Whatever treatment is utilized, most specialists believe it is a mistake to assume a child will grow out of the condition. With or without symptoms, have your child evaluated by an appropriate physician. Although it may sound grandiose, an expert will agree, your offspring’s future happiness may depend on it. Schedule an appointment with our practice Superior Foot & Ankle Centers for a complete evalutation.




Clubfoot is one of the most common non-life threatening major birth defects. It affects your child’s foot and ankle, twisting the heel and toes inward. It may look like the top of the foot is on the bottom. The clubfoot, calf and leg are smaller and shorter than normal. Clubfoot is not painful, is correctable, and your baby is probably otherwise normal.

Approximately one in every 1,000 newborns has clubfoot. Of those, one in three have both feet clubbed. The exact cause is unknown. Two out of three clubfoot babies are boys. Clubfoot is twice as likely if you, your spouse or your other children also have it. Less severe infant foot problems are common and are often misdiagnosed as clubfoot.

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The goal of treating clubfoot is to make your newborn’s clubfoot (or feet) functional, painless and stable by the time he or she is ready to walk. Doctors start by gently stretching your child’s clubfoot toward the correct position. They put on a cast to hold it in place. One week later, they take off the cast and stretch your baby’s foot a little more, always working it toward the correct position. They apply a new cast, and one week later you come back and do it again.

This process (called serial casting) slowly moves the bones in the clubfoot into proper alignment. Doctors use X-rays to check the progress. Casting generally repeats for 6-12 weeks, and may take up to four months. About half the time, your child’s clubfoot straightens with casting. If it does, he or she will be fitted with special shoes or braces to keep the foot straight once corrected. These holding devices are usually needed until your child has been walking for up to a year or more.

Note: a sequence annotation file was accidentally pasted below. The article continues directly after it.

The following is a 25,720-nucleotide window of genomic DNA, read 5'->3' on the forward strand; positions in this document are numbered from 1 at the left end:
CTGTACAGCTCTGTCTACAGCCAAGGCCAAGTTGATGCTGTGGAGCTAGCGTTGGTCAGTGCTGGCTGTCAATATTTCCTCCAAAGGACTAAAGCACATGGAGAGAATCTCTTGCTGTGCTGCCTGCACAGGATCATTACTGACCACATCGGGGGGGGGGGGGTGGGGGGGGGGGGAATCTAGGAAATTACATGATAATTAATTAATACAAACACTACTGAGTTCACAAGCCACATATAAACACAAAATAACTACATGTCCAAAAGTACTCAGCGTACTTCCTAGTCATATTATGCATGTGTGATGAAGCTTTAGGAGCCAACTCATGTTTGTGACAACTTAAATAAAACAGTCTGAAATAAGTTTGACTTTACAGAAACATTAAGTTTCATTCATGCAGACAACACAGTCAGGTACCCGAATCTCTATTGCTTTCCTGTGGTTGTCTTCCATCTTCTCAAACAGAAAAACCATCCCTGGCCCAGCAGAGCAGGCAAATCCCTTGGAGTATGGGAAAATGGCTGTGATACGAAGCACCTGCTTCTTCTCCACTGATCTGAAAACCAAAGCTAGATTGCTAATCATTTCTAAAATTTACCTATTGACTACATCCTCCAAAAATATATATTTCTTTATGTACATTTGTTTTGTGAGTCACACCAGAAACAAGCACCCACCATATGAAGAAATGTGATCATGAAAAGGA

Muscles often try to return to the clubfoot position. This is common when your child is 2-3 years old, but may continue up to age 7. Sometimes stretching, casting and bracing is not enough to correct your baby’s clubfoot. He or she may need surgery to adjust the tendons, ligaments and joints in the foot/ankle. Contact our practice Superior Foot & Ankle Centers for a complete evalutation.




Most people obtain much of their medical knowledge from advertisements, gossip, and a host of unreliable sources. For example, it can be seen as amusing how often people don’t know that a problem can occur on only one side of the body. Most know that some internal organs are found on only one side, but many find it surprising that even the extremities can have differences. Sometimes these can be minor and of little clinical significance, while others can lead to a lifetime of pain and problems.

Low back pain is an incredibly common malady in our culture, due to a whole host of reasons. Once again, I am obligated to use the “E” word: epidemic. Back pain IS that common. About 80 percent of adults experience low back pain at some point in their lifetimes. It is the most common cause of job-related disability and a leading contributor to missed work days. In a large survey, more than a quarter of adults reported experiencing low back pain during the past 3 months. How many activities can be performed that don’t involve the back. For example, how about breathing?